- For other characters named Beren see also: Beren (disambiguation)
Early life in DorthonionEditBeren was an Edain, the son of Barahir and Emeldir. He was a man of the royal House of Bëor of Dorthonion, and the most accomplished hero and adventurer of the First Age. The battle of the Dagor Bragollach (Battle of Sudden Flame) befell during his youth, bringing about the ruin of his kingdom. The young Beren lived with his father and ten loyal followers in the highlands of Dorthonion, and the twelve of them performed many acts of bravery, to the great frustration of Morgoth, the Dark King of Angband. After the ruin of the Outlaws of Dorthonion and the death of his father, Beren lived alone in Dorthonion off the land and came to know the many birds and beasts that lived there, and they helped him when he needed it. During this time, he hunted nothing and ate no meat and only killed the creatures of Morgoth that roamed the country. He learned not to fear death only captivity and bondage; however, things began grow more difficult for him in Dorthonion for Morgoth put an even greater price on his head and he was forced from the land of his birth by Sauron and Draugluin. He crossed into Doriath, where he saw and fell in love with Lúthien, princess of the Sindar and daughter of Thingol and Melian.
The Quest for the SilmarilEditThingol haughtily refused to give Lúthien's hand in marriage. He said that he would allow the marriage to take place only if Beren brought back a Silmaril from the Iron Crown of Morgoth. The task was intended to be impossible, but Beren and Lúthien, with the aid of Finrod of Nargothrond and Huan the Great Hound (both of whom died protecting Beren), braved many perils (even besting Sauron, then Morgoth's most powerful lieutenant) and captured a Silmaril. However, as they escaped from Angband, the great wolf Carcharoth, whom Morgoth had personally bred, awoke. Beren held out the Silmaril, hoping that its radiance would avert the beast, but he was mistaken. Carcharoth bit off his hand swallowed it and the Silmaril (thus Beren was called Erchamion, One-hand), and proceeded to run rampant through Doriath. Lúthien and the unconscious Beren were rescued by the Eagles of Manwë. When he presented himself to Thingol, he demonstrated to him that he had had a procession of the Silmaril at the cost of one of his hands, and was called Camlost, Empty-handed. Beren participated in the hunting of Carcharoth, where the beast was slain and the Silmaril recovered; the quest was accomplished, but in the process Beren was mortally wounded.
Second lifeEditLúthien's love for Beren was so strong that, hearing of his death, she lay down and died. Her soul went to the Halls of Mandos, where she managed to charm Mandos into granting her a wish in a way much like that of Orpheus in Greek mythology. Both she and Beren were restored to life, but both of them would live as mortals and die the death of men, and go beyond the walls of Arda to a place unknown. Thus Beren and Lúthien lived again, and dwelt on Tol Galen in the middle of the river Adurant in the Ossiriand. There they stayed apart from other mortals; Beren was involved with the events of the First Age only one further time, when he waylaid a group of dwarves who had destroyed Doriath and stolen the Nauglamír (and the Silmaril with it).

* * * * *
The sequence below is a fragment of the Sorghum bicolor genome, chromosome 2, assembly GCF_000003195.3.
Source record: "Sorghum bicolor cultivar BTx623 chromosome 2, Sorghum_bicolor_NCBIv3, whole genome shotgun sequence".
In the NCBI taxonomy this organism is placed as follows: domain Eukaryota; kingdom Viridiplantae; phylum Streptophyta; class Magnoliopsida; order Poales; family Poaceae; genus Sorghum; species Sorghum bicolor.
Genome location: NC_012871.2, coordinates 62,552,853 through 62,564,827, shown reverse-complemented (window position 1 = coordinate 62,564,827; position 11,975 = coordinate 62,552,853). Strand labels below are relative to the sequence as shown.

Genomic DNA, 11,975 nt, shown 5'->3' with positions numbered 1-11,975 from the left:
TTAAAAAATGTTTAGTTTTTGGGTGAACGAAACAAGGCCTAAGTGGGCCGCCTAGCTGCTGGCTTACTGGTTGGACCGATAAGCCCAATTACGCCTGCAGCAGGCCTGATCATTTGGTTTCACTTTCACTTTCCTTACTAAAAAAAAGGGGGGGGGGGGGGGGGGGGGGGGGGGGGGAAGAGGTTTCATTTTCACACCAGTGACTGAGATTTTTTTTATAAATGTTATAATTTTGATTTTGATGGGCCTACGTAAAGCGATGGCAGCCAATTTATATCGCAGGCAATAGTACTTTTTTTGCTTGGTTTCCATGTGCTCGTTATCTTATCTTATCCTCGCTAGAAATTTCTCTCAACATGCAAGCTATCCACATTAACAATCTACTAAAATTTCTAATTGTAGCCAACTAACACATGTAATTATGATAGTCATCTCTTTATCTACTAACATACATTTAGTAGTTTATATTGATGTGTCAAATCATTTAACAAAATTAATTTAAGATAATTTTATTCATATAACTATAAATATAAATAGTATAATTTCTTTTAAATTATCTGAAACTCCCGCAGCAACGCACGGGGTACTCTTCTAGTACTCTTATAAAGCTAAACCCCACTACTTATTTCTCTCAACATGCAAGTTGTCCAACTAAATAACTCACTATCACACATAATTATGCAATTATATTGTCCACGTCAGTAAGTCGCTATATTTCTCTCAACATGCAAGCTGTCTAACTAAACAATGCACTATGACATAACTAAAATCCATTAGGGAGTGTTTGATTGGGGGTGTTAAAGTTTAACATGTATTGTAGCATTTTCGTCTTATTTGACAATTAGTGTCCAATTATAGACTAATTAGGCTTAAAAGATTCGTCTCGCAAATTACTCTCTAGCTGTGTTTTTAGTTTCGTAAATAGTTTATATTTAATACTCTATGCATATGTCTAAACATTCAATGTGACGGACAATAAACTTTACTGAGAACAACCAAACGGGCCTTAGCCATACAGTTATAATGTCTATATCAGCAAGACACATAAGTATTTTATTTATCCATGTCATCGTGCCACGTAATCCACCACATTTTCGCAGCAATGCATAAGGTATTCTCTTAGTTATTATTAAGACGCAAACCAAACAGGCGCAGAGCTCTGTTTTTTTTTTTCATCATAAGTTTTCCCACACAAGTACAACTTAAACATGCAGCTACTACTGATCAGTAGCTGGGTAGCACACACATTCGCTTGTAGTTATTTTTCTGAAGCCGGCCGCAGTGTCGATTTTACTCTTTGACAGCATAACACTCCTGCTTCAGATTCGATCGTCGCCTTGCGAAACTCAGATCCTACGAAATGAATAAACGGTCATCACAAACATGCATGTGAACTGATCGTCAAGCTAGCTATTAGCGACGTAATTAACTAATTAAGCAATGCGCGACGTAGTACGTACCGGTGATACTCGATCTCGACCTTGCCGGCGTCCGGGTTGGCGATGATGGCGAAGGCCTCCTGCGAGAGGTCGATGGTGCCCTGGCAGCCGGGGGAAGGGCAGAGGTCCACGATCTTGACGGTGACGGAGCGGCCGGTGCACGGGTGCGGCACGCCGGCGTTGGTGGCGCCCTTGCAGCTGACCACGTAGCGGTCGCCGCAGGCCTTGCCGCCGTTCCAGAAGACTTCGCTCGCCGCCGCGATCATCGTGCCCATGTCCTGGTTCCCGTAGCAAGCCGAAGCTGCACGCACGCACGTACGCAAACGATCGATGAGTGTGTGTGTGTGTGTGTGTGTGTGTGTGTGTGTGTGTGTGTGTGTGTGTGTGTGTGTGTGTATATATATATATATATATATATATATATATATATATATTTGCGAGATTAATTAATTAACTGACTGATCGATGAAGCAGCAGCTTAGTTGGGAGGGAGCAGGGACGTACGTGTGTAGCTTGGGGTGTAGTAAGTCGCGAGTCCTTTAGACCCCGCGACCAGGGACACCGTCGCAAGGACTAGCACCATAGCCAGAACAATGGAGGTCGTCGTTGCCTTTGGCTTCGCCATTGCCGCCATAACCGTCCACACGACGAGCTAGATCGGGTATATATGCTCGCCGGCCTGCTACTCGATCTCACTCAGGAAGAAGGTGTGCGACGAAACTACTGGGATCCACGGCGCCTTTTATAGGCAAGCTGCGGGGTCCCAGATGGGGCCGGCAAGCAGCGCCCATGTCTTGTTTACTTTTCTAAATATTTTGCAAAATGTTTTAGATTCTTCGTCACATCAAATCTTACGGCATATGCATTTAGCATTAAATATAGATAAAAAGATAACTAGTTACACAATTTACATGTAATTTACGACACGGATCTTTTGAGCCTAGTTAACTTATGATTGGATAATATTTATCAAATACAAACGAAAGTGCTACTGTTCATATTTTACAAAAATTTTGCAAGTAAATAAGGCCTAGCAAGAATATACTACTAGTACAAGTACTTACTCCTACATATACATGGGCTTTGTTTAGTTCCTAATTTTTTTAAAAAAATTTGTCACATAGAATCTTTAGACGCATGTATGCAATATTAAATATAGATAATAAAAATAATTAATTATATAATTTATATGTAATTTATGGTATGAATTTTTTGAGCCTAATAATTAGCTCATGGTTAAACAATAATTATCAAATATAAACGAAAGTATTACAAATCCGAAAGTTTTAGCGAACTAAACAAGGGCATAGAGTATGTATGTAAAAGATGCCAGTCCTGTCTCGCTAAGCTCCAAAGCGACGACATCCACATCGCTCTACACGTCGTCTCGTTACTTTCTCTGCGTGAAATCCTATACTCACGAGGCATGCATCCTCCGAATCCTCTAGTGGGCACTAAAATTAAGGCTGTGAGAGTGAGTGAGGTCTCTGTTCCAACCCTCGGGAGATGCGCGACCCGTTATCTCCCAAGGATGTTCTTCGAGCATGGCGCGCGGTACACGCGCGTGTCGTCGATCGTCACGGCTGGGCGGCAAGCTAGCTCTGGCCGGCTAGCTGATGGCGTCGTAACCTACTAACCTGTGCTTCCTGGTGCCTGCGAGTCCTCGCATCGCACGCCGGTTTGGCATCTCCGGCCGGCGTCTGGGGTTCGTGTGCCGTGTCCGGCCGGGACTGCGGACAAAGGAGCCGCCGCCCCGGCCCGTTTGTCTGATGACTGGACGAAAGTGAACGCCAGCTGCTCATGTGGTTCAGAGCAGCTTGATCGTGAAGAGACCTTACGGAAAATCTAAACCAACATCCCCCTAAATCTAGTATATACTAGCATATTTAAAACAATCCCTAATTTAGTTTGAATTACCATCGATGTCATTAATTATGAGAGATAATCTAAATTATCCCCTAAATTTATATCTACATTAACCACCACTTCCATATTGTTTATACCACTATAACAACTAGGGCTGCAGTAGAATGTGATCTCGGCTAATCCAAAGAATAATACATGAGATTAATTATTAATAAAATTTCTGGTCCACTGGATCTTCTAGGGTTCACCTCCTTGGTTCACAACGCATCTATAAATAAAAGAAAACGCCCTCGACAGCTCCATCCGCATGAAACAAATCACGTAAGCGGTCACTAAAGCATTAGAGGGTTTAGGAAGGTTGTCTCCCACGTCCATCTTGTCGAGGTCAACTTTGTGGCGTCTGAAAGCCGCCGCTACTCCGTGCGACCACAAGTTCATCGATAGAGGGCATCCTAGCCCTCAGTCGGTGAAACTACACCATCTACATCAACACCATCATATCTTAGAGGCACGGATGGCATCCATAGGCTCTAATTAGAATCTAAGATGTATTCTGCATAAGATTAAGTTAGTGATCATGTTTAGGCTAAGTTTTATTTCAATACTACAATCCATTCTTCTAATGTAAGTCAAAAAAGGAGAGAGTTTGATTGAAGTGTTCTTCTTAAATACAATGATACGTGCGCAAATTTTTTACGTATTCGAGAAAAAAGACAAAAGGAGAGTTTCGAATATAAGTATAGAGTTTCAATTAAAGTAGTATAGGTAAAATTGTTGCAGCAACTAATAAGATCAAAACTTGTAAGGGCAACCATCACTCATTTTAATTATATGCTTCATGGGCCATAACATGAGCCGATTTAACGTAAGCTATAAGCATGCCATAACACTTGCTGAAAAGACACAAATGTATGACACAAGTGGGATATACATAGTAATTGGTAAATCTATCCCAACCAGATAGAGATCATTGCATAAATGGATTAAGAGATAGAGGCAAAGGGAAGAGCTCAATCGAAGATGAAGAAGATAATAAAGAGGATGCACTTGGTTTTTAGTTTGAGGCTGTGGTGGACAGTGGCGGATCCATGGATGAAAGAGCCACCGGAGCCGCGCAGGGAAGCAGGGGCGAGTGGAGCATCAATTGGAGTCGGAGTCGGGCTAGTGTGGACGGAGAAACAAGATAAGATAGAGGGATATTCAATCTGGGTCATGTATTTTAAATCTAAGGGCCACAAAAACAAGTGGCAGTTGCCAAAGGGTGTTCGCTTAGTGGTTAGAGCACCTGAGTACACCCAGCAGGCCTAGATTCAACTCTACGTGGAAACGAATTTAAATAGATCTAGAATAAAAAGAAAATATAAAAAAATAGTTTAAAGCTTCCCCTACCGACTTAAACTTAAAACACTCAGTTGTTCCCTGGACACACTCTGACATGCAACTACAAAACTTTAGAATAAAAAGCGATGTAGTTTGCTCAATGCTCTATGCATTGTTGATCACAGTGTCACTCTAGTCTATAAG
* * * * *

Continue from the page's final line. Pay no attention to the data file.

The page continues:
Lúthien bore Beren a son, named Dior, Thingol's heir, considered to be one of the fairest beings to ever live, for in him flowed the blood of men, the blood of elves, and the blood of the Ainur. Through his descendants, the blood of Beren and of Lúthien was preserved among the Eldar and the Edain.
Beren's deeds inspired all the peoples opposing Morgoth to unite themselves into a greater force to vanquish his power. His romance and love for Lúthien Tinúviel and what he was willing to do to ensure it helped foster greater respect for men amongst the elves. He was also the first to mix the blood of elves and men with each other and this bloodline continued, siring the Númenórean nobility and the Dúnedain alike on up to Aragorn II Elessar of the Reunited Kingdom. Legend has it that his line shall never be broken as long as the world exists.
Inspiration and Evolution of characterEdit
The story of Beren and Lúthien, though mentioned only briefly in The Lord of the Rings, was a central part of the legendarium. Tolkien once referred to it as "the kernel of the mythology" (The Letters of J. R. R. Tolkien, 165). He went on to say that it "arose from a small woodland glade filled with 'hemlocks'", which he visited while serving in the Humber Garrison in 1918 (during World War I).
Tyr, literary inspiration for the sequence where Beren loses his hand to the Wolf.
Tolkien was buried in Wolvercote Cemetery (North Oxford) and this name appears on the stone:
- JOHN RONALD REUEL TOLKIEN Beren 1892 - 1973
The name of Lúthien also appears on the stone:
- EDITH MARY TOLKIEN Lúthien 1889 – 1971
The Line of BerenEdit
Bregor | -------------- | | Bregolas Barahir = Emeldir | | ---------------- | | | | Baragund Belegund Beren Erchamion = Lúthien | | | Morwen = Húrin Rían = Huor Dior = Nimloth | | | --------------- | -------------- | | | | | | | Túrin Lalaith Nienor Tuor = Idril | | | | | | | Eärendil = Elwing Eluréd Elurín | ------------------------------------- | | Elros Elrond = Celebrian | | ------------------------ ---------------- | | | | | Kings of Númenor Lords of Andúnië | | | | | | | Elendil | | | | | | | Isildur | | | | | | | ------------------- | | | | | | | | Kings of Gondor Kings of Arnor | | | | | | | Kings of Arthedain | | | | | | | Chieftains of the Dúnedain | | | | | | | Aragorn = Arwen Elladan Elrohir | ---------------------- | | Eldarion Numerous daughters | Kings of Gondor and Arnor